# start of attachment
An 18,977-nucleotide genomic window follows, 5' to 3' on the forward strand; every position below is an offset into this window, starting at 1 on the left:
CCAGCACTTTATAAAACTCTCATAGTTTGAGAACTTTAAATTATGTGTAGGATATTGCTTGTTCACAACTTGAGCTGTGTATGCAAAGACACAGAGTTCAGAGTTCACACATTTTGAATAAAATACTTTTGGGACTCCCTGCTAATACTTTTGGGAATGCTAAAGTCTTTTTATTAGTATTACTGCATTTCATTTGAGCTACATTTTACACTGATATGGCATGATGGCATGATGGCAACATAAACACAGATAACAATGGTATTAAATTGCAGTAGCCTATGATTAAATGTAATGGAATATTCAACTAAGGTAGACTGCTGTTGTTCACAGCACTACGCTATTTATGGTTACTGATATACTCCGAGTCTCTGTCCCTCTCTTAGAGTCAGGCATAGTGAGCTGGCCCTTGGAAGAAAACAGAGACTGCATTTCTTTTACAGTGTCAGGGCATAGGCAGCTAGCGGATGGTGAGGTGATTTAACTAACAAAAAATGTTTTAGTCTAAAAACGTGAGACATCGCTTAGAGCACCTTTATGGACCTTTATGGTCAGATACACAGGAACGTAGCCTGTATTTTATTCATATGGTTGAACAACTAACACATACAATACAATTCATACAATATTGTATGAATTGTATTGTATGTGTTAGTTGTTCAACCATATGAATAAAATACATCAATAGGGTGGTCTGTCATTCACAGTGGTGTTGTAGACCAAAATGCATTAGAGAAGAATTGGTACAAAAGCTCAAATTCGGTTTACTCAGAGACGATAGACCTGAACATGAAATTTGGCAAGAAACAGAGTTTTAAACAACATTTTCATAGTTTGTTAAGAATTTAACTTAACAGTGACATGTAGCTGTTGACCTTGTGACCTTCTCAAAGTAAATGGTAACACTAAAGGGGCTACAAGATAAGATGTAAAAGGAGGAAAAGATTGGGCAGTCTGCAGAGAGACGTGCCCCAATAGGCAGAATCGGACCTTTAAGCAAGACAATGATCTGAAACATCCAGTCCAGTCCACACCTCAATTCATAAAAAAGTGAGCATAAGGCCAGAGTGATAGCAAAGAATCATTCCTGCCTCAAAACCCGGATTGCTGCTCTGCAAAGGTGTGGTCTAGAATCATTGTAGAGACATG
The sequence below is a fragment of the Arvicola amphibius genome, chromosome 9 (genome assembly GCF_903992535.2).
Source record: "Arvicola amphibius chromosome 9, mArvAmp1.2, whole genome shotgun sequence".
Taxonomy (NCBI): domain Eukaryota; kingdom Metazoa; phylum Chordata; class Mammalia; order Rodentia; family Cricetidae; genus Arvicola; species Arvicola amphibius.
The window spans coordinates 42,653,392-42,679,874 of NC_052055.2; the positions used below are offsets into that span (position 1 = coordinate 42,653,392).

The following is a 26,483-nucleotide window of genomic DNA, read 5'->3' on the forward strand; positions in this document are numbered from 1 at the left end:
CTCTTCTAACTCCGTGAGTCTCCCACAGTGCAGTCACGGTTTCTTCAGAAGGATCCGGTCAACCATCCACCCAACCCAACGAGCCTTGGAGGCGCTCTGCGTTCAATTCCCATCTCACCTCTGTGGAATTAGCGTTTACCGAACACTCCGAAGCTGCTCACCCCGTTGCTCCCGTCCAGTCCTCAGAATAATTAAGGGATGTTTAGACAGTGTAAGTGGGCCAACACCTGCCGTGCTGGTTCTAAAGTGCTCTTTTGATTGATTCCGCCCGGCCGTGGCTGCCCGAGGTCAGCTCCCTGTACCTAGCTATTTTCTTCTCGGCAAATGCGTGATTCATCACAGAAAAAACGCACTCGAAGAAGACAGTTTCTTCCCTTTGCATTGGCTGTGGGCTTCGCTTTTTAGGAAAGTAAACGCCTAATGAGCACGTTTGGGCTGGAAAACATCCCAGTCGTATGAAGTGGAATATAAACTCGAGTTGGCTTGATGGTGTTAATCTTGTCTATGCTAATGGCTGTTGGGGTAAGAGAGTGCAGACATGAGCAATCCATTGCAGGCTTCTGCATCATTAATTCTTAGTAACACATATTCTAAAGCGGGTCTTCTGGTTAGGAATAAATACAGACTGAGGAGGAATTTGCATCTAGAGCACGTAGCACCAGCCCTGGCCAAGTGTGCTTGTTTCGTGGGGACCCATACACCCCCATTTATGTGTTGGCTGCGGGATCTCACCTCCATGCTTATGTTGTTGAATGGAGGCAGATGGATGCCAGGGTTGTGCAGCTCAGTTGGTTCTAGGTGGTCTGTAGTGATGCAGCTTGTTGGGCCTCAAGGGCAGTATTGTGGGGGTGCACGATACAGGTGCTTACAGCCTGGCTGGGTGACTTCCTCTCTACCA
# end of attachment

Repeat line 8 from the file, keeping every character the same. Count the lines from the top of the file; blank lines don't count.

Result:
CTCTTCTAACTCCGTGAGTCTCCCACAGTGCAGTCACGGTTTCTTCAGAAGGATCCGGTCAACCATCCACCCAACCCAACGAGCCTTGGAGGCGCTCTGCGTTCAATTCCCATCTCACCTCTGTGGAATTAGCGTTTACCGAACACTCCGAAGCTGCTCACCCCGTTGCTCCCGTCCAGTCCTCAGAATAATTAAGGGATGTTTAGACAGTGTAAGTGGGCCAACACCTGCCGTGCTGGTTCTAAAGTGCTCTTTTGATTGATTCCGCCCGGCCGTGGCTGCCCGAGGTCAGCTCCCTGTACCTAGCTATTTTCTTCTCGGCAAATGCGTGATTCATCACAGAAAAAACGCACTCGAAGAAGACAGTTTCTTCCCTTTGCATTGGCTGTGGGCTTCGCTTTTTAGGAAAGTAAACGCCTAATGAGCACGTTTGGGCTGGAAAACATCCCAGTCGTATGAAGTGGAATATAAACTCGAGTTGGCTTGATGGTGTTAATCTTGTCTATGCTAATGGCTGTTGGGGTAAGAGAGTGCAGACATGAGCAATCCATTGCAGGCTTCTGCATCATTAATTCTTAGTAACACATATTCTAAAGCGGGTCTTCTGGTTAGGAATAAATACAGACTGAGGAGGAATTTGCATCTAGAGCACGTAGCACCAGCCCTGGCCAAGTGTGCTTGTTTCGTGGGGACCCATACACCCCCATTTATGTGTTGGCTGCGGGATCTCACCTCCATGCTTATGTTGTTGAATGGAGGCAGATGGATGCCAGGGTTGTGCAGCTCAGTTGGTTCTAGGTGGTCTGTAGTGATGCAGCTTGTTGGGCCTCAAGGGCAGTATTGTGGGGGTGCACGATACAGGTGCTTACAGCCTGGCTGGGTGACTTCCTCTCTACCA